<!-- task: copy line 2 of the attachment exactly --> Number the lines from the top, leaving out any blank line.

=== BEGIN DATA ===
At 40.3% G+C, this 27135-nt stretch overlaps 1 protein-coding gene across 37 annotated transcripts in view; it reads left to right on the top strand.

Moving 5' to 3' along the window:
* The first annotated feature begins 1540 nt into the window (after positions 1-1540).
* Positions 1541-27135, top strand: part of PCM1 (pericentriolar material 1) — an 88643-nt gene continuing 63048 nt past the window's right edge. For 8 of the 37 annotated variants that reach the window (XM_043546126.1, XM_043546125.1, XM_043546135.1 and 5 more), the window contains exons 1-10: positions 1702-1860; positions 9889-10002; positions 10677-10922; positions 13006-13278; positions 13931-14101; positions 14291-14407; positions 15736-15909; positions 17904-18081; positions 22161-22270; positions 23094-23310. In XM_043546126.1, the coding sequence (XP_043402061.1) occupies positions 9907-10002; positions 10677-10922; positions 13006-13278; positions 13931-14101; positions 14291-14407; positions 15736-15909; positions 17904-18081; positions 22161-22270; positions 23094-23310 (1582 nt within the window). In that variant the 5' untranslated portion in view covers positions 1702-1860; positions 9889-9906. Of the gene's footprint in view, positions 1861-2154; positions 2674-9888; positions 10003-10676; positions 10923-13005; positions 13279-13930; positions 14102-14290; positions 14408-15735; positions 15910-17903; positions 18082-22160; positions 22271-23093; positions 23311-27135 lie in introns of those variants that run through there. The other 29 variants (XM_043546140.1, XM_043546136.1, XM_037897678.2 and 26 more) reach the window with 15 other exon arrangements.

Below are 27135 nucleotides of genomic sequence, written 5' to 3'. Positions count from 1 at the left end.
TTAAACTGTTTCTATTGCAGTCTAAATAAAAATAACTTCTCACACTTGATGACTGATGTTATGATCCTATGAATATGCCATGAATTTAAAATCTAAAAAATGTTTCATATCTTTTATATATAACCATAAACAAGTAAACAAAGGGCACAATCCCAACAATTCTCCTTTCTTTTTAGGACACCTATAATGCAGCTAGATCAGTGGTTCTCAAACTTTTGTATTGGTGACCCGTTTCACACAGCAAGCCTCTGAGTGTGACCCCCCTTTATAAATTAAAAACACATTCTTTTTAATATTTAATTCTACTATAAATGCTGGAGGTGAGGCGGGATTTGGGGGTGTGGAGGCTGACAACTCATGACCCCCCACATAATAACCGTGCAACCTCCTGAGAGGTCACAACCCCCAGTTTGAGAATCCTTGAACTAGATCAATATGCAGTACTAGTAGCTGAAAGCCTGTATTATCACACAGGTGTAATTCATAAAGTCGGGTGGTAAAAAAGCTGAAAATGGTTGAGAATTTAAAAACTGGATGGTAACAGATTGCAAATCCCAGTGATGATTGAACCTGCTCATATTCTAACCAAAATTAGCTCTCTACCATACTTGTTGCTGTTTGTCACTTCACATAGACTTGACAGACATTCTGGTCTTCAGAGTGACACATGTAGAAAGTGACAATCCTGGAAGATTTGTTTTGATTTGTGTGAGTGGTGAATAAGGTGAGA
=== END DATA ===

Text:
Moving 5' to 3' along the window: